Comparison of Heart Team vs Interventional Cardiologist Recommendations for the Treatment of Patients With Multivessel Coronary Artery Disease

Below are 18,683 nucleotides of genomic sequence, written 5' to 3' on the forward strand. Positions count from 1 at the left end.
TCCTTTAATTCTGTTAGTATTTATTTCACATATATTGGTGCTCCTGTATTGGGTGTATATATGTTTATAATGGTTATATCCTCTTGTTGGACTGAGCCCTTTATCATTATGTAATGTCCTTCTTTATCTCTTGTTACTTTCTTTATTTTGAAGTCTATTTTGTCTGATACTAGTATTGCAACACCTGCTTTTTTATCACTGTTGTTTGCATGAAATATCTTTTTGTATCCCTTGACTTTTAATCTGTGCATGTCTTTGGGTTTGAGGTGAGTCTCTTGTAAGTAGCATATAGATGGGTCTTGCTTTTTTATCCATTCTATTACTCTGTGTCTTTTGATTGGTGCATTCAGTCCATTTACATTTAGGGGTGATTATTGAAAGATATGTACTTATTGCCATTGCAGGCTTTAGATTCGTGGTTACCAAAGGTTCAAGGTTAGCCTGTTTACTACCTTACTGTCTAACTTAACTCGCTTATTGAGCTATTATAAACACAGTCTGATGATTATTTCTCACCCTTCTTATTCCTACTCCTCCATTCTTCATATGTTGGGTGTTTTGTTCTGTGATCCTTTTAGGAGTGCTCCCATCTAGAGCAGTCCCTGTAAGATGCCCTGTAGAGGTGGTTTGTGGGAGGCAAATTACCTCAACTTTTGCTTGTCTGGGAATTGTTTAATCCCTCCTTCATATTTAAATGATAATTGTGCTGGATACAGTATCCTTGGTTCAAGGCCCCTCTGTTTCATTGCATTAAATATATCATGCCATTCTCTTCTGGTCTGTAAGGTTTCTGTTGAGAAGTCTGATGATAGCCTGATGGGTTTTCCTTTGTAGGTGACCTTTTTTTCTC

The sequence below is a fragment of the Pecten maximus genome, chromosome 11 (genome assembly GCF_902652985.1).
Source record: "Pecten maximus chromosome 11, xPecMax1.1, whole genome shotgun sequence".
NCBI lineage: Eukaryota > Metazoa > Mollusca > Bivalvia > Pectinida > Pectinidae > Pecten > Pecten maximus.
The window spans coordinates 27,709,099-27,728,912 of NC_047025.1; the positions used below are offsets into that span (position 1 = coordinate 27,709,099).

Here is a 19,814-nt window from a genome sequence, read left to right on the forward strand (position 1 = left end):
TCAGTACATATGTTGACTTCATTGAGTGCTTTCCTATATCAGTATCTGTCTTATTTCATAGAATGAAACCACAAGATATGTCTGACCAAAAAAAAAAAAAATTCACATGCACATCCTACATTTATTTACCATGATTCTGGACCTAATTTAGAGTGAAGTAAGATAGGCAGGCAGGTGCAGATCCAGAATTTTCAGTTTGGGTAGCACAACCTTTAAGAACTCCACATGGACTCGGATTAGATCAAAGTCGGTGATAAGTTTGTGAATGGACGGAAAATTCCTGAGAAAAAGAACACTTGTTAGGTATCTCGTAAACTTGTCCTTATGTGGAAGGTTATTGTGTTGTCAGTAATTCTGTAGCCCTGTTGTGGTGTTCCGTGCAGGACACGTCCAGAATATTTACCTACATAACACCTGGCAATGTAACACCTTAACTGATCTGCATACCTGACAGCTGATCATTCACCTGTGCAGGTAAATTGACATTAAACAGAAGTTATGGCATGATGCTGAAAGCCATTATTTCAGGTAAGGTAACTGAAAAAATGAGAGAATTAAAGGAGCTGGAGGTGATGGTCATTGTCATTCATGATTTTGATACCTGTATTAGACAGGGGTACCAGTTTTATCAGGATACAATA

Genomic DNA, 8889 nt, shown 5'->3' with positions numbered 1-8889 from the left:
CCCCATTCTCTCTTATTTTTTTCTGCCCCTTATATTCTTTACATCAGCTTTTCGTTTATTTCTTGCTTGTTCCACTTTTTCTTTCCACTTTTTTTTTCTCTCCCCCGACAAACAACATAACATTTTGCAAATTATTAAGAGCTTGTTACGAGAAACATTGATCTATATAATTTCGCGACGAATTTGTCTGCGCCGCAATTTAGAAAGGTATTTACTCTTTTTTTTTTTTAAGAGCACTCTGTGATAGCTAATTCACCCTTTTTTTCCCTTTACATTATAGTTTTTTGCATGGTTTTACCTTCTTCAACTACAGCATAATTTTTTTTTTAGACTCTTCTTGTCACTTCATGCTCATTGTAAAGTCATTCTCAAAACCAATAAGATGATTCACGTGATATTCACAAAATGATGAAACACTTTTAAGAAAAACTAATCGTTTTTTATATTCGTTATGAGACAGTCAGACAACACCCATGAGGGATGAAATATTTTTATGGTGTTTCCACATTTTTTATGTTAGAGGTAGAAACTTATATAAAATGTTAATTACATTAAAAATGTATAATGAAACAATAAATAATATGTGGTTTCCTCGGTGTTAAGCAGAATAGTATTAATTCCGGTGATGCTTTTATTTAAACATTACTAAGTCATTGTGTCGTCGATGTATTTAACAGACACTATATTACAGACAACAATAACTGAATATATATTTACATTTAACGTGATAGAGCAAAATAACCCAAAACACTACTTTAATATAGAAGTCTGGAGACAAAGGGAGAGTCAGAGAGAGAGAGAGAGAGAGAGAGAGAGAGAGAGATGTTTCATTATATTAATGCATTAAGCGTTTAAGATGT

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Importance: Although the heart team approach is recommended in revascularization guidelines, the frequency with which heart team decisions differ from those of the original treating interventional cardiologist is unknown. Objective: To examine the difference in decisions between the heart team and the original treating interventional cardiologist for the treatment of patients with multivessel coronary artery disease. Design, Setting, and Participants: In this cross-sectional study, 245 consecutive patients with multivessel coronary artery disease were recruited from 1 high-volume tertiary care referral center (185 patients were enrolled through a screening process, and 60 patients were retrospectively enrolled from the center's database). A total of 237 patients were included in the final virtual heart team analysis. Treatment decisions (which comprised coronary artery bypass grafting, percutaneous coronary intervention, and medication therapy) were made by the original treating interventional cardiologists between March 15, 2012, and October 20, 2014. These decisions were then compared with pooled-majority treatment decisions made by 8 blinded heart teams using structured online case presentations between October 1, 2017, and October 15, 2018. The randomized members of the heart teams comprised experts from 3 domains, with each team containing 1 noninvasive cardiologist, 1 interventional cardiologist, and 1 cardiovascular surgeon. Cases in which all 3 of the heart team members disagreed and cases in which procedural discordance occurred (eg, 2 members chose coronary artery bypass grafting and 1 member chose percutaneous coronary intervention) were discussed in a face-to-face heart team review in October 2018 to obtain pooled-majority decisions. Data were analyzed from May 6, 2019, to April 22, 2020. Main Outcomes and Measures: The Cohen κ coefficient between the treatment recommendation from the heart team and the treatment recommendation from the original treating interventional cardiologist. Results: Among 234 of 237 patients (98.7%) in the analysis for whom complete data were available, the mean (SD) age was 67.8 (10.9) years; 176 patients (75.2%) were male, and 191 patients (81.4%) had stenosis in 3 epicardial coronary vessels. A total of 71 differences (30.3%; 95% CI, 24.5%-36.7%) in treatment decisions between the heart team and the original treating interventional cardiologist occurred, with a Cohen κ of 0.478 (95% CI, 0.336-0.540; P = .006). The heart team decision was more frequently unanimous when it was concordant with the decision of the original treating interventional cardiologist (109 of 163 cases [66.9%]) compared with when it was discordant (28 of 71 cases [39.4%]; P < .001). When the heart team agreed with the original treatment decision, there was more agreement between the heart team interventional cardiologist and the original treating interventional cardiologist (138 of 163 cases [84.7%]) compared with when the heart team disagreed with the original treatment decision (14 of 71 cases [19.7%]); P < .001). Those with an original treatment of coronary artery bypass grafting, percutaneous coronary intervention, and medication therapy, 32 of 148 patients [22.3%], 32 of 71 patients [45.1%], and 6 of 15 patients [40.0%], respectively, received a different treatment recommendation from the heart team than the original treating interventional cardiologist; the difference across the 3 groups was statistically significant (P = .002). Conclusions and Relevance: The heart team's recommended treatment for patients with multivessel coronary artery disease differed from that of the original treating interventional cardiologist in up to 30% of cases. This subset of cases was associated with a lower frequency of unanimous decisions within the heart team and less concordance between the interventional cardiologists; discordance was more frequent when percutaneous coronary intervention or medication therapy were considered. Further research is needed to evaluate whether heart team decisions are associated with improvements in outcomes and, if so, how to identify patients for whom the heart team approach would be beneficial.
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